Believed to be Armenia’s richest man, Tsarukyan became involved in politics at the beginning of the previous decade in order to protect his interests. As the head of a political party and a parliamentary deputy, he was able to approach the government as a partner who could influence the legislative process. In the previous term he cooperated with the Republican Party of Armenia, although in the more remote past he had managed to distance himself from it; however, in the decisive phase of the 2018 revolution he supported Pashinyan, and contributed to his election as prime minister. After the last election (in December 2018), which brought Prosperous Armenia 25 seats in the 132-member National Assembly (Pashinyan’s coalition won 88 seats), Tsarukyan assumed the position of a loyal oppositionist. Over time, he began to speak more critically about the authorities, and at the beginning of June this year he openly attacked the government, accusing it of incompetence, and in particular of neglect during the first phase of the fight against the pandemic, and demanding the replacement of the entire cabinet. It is possible that he already knew about the approaching confrontation with the authorities, and that this was his way of discrediting them.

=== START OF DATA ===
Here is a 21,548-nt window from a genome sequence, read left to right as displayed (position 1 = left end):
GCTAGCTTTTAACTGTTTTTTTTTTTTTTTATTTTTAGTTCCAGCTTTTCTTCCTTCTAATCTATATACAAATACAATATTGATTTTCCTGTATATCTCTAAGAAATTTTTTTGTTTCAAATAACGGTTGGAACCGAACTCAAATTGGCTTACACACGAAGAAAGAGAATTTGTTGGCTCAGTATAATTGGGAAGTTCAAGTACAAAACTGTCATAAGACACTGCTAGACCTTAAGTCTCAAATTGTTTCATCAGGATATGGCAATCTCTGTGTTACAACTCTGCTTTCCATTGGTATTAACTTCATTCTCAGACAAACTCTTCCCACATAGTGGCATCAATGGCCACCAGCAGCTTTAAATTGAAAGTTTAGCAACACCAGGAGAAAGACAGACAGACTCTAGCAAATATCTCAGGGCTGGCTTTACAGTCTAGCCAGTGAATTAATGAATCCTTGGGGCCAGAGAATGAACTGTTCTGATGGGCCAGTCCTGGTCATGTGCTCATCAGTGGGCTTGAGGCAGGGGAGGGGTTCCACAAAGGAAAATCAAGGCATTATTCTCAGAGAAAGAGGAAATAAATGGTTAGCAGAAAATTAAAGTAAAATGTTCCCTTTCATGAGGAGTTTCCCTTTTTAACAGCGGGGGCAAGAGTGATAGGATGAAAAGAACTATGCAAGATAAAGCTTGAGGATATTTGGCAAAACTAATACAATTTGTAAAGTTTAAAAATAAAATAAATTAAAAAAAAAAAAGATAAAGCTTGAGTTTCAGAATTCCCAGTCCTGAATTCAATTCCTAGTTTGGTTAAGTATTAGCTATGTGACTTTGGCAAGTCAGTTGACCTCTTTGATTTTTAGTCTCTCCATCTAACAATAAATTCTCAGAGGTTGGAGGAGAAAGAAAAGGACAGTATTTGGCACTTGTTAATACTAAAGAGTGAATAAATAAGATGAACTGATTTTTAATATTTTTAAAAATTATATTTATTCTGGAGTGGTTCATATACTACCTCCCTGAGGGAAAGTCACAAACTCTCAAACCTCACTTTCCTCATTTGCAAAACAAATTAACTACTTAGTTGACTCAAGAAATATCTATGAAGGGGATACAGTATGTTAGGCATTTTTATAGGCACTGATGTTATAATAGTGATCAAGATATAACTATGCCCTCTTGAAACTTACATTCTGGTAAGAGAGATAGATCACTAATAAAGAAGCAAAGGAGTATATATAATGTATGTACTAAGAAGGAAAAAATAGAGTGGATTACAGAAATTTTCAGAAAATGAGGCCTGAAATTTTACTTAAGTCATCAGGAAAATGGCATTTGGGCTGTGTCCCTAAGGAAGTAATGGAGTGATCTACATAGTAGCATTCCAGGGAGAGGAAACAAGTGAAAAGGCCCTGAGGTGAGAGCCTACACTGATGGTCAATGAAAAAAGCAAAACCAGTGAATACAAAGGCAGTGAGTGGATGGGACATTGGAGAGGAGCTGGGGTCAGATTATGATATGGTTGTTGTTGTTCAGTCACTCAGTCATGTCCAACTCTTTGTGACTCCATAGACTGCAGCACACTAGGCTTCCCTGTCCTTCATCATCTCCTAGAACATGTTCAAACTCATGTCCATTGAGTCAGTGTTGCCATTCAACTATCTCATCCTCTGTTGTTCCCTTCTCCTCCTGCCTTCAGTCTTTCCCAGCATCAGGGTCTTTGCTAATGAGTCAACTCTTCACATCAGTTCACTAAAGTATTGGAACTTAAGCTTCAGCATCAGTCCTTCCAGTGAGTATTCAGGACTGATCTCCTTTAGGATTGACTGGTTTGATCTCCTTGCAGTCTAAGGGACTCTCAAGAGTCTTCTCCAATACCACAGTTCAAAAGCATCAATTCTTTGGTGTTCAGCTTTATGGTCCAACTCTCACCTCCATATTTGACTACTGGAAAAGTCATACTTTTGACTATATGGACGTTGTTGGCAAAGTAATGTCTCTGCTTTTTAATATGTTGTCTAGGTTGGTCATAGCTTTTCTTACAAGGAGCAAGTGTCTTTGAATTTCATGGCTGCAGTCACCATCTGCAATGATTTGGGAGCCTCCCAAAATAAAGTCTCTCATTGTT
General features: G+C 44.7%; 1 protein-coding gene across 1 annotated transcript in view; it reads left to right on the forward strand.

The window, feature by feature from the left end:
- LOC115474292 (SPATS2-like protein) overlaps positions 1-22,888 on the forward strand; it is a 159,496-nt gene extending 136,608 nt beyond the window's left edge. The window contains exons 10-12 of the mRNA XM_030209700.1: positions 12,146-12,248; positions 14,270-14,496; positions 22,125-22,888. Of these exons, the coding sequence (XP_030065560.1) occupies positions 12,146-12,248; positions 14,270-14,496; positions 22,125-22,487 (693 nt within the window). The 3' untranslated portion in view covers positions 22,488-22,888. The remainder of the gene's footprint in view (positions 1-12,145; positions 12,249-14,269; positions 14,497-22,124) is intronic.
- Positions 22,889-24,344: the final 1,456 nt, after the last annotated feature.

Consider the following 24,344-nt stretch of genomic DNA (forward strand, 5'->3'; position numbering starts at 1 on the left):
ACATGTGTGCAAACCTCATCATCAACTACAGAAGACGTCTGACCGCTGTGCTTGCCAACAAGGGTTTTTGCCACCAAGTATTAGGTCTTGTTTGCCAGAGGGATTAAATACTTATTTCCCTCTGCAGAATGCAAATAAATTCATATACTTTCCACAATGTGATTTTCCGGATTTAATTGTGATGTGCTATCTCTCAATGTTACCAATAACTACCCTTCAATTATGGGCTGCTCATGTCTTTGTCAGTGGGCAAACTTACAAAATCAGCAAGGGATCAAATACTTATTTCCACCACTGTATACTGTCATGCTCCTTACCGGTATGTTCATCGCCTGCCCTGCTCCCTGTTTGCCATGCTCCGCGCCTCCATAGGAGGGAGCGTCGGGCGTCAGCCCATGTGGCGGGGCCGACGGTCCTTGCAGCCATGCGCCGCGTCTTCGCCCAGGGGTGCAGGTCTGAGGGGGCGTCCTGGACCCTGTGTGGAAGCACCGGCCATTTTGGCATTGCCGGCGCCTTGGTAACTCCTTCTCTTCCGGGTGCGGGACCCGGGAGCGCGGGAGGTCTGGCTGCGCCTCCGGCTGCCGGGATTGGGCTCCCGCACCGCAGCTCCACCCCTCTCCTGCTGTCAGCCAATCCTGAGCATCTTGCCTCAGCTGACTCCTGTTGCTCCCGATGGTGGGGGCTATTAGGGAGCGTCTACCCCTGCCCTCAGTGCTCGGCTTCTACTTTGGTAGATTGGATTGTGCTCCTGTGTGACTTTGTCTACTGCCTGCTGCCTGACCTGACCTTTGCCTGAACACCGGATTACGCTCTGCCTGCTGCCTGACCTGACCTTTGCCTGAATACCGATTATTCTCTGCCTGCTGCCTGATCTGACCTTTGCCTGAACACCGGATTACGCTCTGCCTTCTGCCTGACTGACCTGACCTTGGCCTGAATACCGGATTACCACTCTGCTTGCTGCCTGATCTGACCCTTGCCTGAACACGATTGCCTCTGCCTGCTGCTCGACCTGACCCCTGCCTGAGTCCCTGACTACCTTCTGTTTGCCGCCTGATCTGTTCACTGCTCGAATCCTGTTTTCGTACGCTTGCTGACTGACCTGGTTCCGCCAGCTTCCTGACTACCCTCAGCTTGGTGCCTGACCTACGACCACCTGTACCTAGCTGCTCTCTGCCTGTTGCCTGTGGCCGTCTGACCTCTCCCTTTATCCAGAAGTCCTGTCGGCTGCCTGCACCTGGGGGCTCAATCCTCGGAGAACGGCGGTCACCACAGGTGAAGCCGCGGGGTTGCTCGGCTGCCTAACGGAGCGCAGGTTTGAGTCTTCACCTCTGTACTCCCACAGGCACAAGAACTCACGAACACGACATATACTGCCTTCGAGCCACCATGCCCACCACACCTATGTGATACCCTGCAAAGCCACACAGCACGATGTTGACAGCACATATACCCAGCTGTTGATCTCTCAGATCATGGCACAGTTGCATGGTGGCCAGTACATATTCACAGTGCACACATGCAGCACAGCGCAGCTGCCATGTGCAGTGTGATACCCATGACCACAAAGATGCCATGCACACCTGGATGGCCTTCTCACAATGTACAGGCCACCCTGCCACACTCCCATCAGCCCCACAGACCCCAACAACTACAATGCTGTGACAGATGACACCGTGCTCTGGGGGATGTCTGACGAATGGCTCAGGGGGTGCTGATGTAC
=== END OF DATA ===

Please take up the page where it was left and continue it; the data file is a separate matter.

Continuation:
On 14 June, National Security Service (NSS) officers searched Tsarukyan’s residence and questioned him for the first time. The oligarch was accused of machinations, as a result of which the state budget lost about US$60 million (Tsarukyan maintains that he has transferred the management of his Multi Group Concern holding to other persons, and is thus not responsible for its current operations, which is why he considers the attack to be politically motivated), as well as the illegal acquisition of land, and of buying votes before the parliamentary elections in April 2017. On the day of the votes in parliament (the deputies of Prosperous Armenia and of the third group in the chamber did not participate), Tsarukyan was summoned to another interrogation.